The 1994 genocide in Rwanda, in which as many as one million people were killed, and the ongoing civil war in DRC have caused massive human migration. Gorillas have been caught in the crossfire, and their habitat has lost probably 36 million trees chopped down for firewood by the million-plus Rwandans encamped in eastern DRC from 1994 to 1996.

The March 1999 massacre of tourists and a senior park warden in Bwindi harmed Uganda's tourism and, ultimately, the gorillas. "Tourism is critical to the mountain gorillas's urvival," explains Annette Lanjouw, director of the International Gorilla Conservation Program (IGCP). "Tourist dollars are a powerful economic incentive to preserve the forests where these gorillas live."

Effective long-term protection of the few surviving gorillas and their habitat demands cooperative conservation work among all three countries. And local communities must be involved in decision-making about how to manage nearby protected areas so that they have a stake in conserving the gorillas and their habitat.

Conservation Through Cooperation The importance of protecting the Virunga Heartland has been recognized by other conservation and humanitarian organizations. The Bwindi and Virunga National Parks have been designated World Heritage Sites by UNESCO, and Volcano National Park has been named a Biosphere Reserve.

The Virungas are also a priority site for "Peace Park" designation. The World Conservation Union (IUCN) believes that the 100 protected areas throughout the world that straddle national borders as do the Virungas' present a unique opportunity for regional collaboration and can promote political cooperation and avoid conflicts over shared resources. IUCN has begun promoting the role of these transfrontier parks as "Parks for Peace," and the Virungas particularly as a priority for conservation action.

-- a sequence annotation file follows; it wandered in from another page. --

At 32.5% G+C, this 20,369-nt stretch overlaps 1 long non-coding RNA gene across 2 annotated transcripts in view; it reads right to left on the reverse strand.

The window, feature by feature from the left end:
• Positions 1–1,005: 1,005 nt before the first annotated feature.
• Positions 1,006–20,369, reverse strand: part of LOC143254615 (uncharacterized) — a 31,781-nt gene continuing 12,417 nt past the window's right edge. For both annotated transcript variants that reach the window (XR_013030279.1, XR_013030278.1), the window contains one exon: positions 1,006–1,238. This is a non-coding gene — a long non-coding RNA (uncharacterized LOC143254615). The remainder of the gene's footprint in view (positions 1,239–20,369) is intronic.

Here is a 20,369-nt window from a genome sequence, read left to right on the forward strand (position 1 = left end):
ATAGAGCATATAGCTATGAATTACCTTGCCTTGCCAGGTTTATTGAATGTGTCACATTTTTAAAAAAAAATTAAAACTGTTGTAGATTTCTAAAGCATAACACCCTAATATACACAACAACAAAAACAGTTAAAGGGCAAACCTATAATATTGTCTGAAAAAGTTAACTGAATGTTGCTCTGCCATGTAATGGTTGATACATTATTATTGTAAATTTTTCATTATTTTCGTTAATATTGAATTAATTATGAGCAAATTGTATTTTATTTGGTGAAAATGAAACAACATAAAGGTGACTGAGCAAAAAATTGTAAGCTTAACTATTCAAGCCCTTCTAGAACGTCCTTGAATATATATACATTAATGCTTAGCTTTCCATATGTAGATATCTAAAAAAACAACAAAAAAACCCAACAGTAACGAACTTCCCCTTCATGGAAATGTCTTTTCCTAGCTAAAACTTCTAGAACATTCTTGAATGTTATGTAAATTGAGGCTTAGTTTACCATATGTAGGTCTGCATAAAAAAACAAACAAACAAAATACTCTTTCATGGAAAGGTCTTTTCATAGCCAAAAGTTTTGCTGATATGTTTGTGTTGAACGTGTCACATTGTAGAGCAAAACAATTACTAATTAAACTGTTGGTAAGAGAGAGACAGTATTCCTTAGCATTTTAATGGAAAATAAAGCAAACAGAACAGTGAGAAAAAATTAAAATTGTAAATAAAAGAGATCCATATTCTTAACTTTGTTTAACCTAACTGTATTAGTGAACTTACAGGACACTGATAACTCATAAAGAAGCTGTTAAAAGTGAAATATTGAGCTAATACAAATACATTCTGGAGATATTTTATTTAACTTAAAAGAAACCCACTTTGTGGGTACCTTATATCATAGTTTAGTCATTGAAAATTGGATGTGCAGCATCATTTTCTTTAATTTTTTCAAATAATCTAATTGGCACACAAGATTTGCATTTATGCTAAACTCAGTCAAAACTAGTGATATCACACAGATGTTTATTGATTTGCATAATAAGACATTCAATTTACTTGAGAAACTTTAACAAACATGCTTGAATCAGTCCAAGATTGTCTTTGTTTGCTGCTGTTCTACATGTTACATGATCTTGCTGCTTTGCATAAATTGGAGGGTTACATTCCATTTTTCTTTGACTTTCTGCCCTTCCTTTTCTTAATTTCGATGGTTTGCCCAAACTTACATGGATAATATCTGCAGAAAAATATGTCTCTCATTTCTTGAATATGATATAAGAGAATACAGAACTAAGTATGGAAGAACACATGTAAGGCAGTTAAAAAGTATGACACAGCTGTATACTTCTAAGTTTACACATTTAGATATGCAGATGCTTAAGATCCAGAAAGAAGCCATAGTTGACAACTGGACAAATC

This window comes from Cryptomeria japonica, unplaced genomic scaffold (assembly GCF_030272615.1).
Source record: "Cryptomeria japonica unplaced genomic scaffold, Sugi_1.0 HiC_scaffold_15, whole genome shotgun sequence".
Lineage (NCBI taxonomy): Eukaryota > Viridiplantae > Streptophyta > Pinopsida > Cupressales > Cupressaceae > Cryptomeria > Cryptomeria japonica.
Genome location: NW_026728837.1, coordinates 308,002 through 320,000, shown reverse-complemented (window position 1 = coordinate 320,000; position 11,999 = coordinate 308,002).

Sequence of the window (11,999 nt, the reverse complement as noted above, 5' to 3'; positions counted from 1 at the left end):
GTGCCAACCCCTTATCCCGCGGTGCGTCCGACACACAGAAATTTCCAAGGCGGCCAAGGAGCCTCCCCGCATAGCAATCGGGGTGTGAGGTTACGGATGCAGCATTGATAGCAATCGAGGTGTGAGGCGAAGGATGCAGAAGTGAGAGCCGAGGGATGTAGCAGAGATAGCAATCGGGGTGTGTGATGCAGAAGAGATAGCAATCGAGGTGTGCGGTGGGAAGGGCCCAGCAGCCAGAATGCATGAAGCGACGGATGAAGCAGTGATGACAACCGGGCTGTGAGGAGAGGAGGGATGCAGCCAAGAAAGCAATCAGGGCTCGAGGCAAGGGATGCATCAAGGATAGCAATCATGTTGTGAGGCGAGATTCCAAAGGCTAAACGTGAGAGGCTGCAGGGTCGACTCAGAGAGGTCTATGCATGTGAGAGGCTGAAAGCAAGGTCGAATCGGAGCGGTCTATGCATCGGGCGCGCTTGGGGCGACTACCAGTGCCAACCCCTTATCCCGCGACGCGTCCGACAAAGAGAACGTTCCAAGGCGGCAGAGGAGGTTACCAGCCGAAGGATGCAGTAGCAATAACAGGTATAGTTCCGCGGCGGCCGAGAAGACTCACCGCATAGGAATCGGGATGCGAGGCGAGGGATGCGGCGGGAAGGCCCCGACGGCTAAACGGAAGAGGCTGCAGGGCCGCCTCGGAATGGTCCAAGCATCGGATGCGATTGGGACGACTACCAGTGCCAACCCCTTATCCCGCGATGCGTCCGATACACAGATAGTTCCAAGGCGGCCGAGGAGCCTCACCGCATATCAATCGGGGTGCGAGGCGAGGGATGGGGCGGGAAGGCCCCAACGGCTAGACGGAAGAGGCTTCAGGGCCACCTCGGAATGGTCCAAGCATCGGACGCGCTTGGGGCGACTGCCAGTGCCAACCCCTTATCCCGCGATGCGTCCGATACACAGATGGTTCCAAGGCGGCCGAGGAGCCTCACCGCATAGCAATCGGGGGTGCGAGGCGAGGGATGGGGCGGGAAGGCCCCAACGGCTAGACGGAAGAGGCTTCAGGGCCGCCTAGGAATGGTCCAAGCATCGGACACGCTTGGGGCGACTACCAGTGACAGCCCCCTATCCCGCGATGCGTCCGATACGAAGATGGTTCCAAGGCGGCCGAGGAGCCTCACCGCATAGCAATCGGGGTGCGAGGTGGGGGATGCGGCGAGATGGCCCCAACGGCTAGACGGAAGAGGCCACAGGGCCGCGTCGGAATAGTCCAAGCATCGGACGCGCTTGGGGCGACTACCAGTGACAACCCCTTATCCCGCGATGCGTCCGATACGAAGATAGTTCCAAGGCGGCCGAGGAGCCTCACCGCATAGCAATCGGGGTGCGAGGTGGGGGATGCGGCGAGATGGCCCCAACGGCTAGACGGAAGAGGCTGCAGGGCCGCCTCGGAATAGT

AWF's own experience working on the ground in much of the Virunga Heartland for more than two decades confirms IUCN's perspective. Throughout the many civil conflicts, IGCP, a joint program of AWF, Fauna and Flora International and the World Wide Fund for Nature has provided consistent support to the region's parks in all three countries.

One of IGCP's chief successes is fostering cooperation among DRC, Rwanda and Uganda to safeguard the mountain gorillas and their habitat. Despite tensions among the three countries, IGCP regularly brings together park staff, government officials and other partners to discuss common issues: for example, how to work effectively with surrounding communities and how to foster safe ecotourism. IGCP also helps to coordinate regional activities such as joint patrols and a shared ecological monitoring program and supporting database.

"Nowhere in Africa is the need more urgent, the case clearer and the long-term prospects for success greater for the AWF Heartlands approach than in the mountains of Central Africa's Great Lakes region," says Cary Farley, AWF's Virunga Heartland coordinator.

To implement the Virunga Heartland Program, AWF will build on IGCP's success in protecting mountain gorillas and will expand to address other conservation priorities. While continuing to collaborate with colleagues in the government, AWF also will work with communities, the private sector and local and national organizations to protect the extraordinary forests and species of this unique Heartland.

Fortunately, AWF is in an unparalleled position to meet this challenge.